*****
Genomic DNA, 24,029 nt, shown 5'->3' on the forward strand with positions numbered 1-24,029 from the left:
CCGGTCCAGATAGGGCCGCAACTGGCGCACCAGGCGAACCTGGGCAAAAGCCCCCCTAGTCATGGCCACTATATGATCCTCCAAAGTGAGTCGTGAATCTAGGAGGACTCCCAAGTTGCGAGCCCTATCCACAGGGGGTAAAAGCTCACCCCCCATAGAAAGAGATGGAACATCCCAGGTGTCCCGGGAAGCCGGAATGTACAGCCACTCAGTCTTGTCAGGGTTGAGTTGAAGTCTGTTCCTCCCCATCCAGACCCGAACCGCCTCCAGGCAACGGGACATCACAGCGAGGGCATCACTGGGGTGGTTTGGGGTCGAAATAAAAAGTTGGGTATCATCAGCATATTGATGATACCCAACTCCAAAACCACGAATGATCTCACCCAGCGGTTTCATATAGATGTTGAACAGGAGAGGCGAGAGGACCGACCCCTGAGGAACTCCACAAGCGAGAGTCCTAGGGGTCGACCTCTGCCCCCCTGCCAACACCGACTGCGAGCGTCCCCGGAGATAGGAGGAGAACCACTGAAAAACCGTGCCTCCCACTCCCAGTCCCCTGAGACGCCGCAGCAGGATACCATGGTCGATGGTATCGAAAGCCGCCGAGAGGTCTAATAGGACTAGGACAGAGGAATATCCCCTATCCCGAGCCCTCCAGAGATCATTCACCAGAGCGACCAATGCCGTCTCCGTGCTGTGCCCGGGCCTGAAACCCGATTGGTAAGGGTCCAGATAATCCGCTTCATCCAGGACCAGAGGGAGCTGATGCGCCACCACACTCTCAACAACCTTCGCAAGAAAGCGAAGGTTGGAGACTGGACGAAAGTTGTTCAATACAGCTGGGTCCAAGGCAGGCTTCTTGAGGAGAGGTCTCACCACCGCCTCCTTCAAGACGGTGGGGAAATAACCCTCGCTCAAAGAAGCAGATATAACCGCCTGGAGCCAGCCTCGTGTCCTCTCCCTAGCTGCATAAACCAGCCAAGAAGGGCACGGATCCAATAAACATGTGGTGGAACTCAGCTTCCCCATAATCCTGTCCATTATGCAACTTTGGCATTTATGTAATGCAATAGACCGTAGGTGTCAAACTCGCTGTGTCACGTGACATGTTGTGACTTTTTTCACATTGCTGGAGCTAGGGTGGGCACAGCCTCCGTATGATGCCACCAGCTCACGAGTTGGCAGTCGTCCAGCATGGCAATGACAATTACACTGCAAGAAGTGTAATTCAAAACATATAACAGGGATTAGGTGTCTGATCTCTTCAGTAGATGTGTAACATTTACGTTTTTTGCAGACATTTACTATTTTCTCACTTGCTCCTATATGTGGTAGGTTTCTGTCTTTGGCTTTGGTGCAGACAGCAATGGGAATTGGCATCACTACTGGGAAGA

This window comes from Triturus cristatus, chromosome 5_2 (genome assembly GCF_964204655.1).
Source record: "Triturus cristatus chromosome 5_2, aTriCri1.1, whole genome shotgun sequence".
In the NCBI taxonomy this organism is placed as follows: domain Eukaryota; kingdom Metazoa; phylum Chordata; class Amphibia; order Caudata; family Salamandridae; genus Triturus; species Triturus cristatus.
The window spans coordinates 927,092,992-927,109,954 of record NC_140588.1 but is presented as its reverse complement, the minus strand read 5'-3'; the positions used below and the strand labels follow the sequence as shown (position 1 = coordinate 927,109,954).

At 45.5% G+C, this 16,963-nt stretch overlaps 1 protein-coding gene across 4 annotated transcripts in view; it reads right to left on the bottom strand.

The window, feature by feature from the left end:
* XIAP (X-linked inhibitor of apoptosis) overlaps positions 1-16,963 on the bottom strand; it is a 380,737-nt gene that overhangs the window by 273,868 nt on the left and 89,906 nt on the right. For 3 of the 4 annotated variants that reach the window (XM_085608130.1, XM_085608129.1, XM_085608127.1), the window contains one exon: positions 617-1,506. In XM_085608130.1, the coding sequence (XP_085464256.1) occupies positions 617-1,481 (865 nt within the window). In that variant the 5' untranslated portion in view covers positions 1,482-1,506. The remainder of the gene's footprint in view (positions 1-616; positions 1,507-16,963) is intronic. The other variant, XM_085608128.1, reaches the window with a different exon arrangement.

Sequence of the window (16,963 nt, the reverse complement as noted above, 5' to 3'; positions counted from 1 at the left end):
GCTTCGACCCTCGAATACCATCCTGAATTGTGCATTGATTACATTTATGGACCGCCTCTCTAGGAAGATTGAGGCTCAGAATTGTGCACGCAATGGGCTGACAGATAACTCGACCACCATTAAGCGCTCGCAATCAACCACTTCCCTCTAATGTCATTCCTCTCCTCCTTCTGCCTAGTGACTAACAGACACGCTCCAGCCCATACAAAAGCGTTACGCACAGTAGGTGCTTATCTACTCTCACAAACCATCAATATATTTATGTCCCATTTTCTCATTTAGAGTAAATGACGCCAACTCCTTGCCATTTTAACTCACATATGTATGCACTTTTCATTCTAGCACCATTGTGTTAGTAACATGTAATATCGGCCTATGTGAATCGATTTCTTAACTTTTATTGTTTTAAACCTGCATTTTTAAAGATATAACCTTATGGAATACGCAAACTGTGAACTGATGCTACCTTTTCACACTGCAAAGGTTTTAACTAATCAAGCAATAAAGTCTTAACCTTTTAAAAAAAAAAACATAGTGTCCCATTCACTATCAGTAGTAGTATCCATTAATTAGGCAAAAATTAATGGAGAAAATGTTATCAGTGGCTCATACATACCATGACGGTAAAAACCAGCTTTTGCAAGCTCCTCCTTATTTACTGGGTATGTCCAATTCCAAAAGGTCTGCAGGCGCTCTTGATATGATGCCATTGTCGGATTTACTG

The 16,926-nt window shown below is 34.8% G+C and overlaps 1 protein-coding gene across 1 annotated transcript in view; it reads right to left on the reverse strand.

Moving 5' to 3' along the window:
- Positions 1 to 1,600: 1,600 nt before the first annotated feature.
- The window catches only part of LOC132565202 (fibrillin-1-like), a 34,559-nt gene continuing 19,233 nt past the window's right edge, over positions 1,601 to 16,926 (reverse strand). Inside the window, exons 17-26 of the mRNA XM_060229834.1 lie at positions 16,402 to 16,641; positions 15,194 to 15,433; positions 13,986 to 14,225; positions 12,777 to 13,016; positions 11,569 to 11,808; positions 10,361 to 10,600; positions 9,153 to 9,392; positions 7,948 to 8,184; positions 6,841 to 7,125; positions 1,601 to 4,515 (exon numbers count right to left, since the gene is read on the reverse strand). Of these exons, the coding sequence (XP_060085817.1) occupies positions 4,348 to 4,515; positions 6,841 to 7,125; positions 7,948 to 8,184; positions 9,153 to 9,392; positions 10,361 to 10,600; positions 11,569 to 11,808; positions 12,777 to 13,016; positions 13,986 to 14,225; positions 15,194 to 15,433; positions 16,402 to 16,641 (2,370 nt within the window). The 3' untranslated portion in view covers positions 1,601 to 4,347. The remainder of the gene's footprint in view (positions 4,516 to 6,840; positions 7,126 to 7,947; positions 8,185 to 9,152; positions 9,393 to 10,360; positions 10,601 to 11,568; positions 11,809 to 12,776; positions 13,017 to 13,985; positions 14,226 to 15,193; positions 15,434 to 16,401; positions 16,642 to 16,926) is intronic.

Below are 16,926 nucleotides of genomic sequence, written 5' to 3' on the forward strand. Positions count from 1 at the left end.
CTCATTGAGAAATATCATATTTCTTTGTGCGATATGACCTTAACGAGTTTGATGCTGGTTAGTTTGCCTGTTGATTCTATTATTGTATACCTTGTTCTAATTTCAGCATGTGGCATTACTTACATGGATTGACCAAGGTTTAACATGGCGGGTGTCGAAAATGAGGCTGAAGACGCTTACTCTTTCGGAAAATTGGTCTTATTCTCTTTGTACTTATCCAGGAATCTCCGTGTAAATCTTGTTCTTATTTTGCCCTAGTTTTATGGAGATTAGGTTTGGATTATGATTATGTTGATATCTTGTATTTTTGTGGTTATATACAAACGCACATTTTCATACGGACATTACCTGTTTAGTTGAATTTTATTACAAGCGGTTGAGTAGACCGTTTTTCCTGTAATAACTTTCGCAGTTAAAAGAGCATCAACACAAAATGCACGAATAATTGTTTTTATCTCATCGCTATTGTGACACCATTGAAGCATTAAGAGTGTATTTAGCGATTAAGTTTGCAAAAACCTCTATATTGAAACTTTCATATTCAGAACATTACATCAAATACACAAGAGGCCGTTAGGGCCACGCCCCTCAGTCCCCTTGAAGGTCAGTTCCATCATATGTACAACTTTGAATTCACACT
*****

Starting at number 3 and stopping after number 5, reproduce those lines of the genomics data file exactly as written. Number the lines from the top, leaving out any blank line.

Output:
This window comes from Triturus cristatus, chromosome 5_2 (genome assembly GCF_964204655.1).
Source record: "Triturus cristatus chromosome 5_2, aTriCri1.1, whole genome shotgun sequence".
In the NCBI taxonomy this organism is placed as follows: domain Eukaryota; kingdom Metazoa; phylum Chordata; class Amphibia; order Caudata; family Salamandridae; genus Triturus; species Triturus cristatus.